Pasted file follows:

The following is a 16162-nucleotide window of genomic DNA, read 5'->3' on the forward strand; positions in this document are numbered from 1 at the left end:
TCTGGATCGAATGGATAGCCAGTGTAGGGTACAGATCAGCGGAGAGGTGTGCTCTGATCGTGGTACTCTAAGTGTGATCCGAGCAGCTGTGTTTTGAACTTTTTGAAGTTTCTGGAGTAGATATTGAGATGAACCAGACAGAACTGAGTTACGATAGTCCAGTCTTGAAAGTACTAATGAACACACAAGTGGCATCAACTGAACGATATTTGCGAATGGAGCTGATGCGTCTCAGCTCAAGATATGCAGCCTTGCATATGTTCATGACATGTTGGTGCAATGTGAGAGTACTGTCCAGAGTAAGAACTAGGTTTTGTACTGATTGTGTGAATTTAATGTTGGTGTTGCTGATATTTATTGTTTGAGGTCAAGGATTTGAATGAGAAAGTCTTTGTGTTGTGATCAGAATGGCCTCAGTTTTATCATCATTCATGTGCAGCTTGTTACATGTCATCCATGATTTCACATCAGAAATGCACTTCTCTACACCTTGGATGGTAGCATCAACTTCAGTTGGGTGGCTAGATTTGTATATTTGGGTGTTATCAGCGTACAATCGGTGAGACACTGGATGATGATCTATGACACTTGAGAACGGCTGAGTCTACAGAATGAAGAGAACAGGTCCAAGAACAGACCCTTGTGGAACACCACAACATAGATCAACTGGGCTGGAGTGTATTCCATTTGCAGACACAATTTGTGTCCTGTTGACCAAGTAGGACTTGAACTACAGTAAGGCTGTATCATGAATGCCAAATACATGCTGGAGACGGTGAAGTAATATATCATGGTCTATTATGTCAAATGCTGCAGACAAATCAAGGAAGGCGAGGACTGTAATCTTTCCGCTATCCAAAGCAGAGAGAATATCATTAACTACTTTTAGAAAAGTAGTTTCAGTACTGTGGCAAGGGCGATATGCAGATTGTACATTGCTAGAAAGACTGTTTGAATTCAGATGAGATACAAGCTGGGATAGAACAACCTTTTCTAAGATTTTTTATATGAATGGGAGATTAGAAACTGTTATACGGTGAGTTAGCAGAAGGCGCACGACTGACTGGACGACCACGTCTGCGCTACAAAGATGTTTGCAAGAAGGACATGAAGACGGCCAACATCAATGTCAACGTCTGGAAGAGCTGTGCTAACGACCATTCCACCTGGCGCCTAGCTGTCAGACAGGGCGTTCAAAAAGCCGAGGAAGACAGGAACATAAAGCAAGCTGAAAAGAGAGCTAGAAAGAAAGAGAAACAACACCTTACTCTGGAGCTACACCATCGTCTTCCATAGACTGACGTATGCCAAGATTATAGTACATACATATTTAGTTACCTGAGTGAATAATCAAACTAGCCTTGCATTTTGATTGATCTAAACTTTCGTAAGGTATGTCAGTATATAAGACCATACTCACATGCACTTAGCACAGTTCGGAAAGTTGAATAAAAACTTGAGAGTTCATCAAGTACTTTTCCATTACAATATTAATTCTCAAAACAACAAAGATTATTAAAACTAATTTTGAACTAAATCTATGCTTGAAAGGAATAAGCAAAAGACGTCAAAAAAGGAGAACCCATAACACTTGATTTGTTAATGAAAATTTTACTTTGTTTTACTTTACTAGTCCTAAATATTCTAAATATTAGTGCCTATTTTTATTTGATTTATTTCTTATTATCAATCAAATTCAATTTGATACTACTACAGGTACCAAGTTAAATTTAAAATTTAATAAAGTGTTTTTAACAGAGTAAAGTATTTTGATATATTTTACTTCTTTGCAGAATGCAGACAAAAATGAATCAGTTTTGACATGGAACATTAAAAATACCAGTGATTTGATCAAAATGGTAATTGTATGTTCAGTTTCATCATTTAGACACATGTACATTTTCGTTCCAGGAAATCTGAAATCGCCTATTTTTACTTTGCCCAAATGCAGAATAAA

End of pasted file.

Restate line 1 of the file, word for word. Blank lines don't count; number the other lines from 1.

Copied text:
The following is a 16162-nucleotide window of genomic DNA, read 5'->3' on the forward strand; positions in this document are numbered from 1 at the left end: